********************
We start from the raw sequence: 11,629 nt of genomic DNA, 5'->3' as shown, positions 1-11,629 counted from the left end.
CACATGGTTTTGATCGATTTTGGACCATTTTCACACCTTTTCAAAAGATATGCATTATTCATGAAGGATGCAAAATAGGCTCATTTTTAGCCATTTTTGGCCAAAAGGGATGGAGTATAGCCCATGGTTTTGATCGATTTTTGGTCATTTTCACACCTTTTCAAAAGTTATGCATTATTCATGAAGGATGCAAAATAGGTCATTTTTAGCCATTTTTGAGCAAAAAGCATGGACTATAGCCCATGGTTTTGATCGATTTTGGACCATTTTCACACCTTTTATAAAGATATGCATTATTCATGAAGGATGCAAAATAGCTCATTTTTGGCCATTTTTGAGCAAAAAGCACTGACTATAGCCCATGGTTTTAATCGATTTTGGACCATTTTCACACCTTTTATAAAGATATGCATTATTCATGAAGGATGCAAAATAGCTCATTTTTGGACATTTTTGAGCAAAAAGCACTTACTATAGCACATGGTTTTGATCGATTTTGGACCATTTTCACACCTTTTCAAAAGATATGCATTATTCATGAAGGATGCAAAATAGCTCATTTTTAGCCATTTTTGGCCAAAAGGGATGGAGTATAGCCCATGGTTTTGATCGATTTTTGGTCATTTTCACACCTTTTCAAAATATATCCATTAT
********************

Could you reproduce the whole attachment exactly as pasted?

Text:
We start from the raw sequence: 11,629 nt of genomic DNA, 5'->3' as shown, positions 1-11,629 counted from the left end.
CACATGGTTTTGATCGATTTTGGACCATTTTCACACCTTTTCAAAAGATATGCATTATTCATGAAGGATGCAAAATAGGCTCATTTTTAGCCATTTTTGGCCAAAAGGGATGGAGTATAGCCCATGGTTTTGATCGATTTTTGGTCATTTTCACACCTTTTCAAAAGTTATGCATTATTCATGAAGGATGCAAAATAGGTCATTTTTAGCCATTTTTGAGCAAAAAGCATGGACTATAGCCCATGGTTTTGATCGATTTTGGACCATTTTCACACCTTTTATAAAGATATGCATTATTCATGAAGGATGCAAAATAGCTCATTTTTGGCCATTTTTGAGCAAAAAGCACTGACTATAGCCCATGGTTTTAATCGATTTTGGACCATTTTCACACCTTTTATAAAGATATGCATTATTCATGAAGGATGCAAAATAGCTCATTTTTGGACATTTTTGAGCAAAAAGCACTTACTATAGCACATGGTTTTGATCGATTTTGGACCATTTTCACACCTTTTCAAAAGATATGCATTATTCATGAAGGATGCAAAATAGCTCATTTTTAGCCATTTTTGGCCAAAAGGGATGGAGTATAGCCCATGGTTTTGATCGATTTTTGGTCATTTTCACACCTTTTCAAAATATATCCATTAT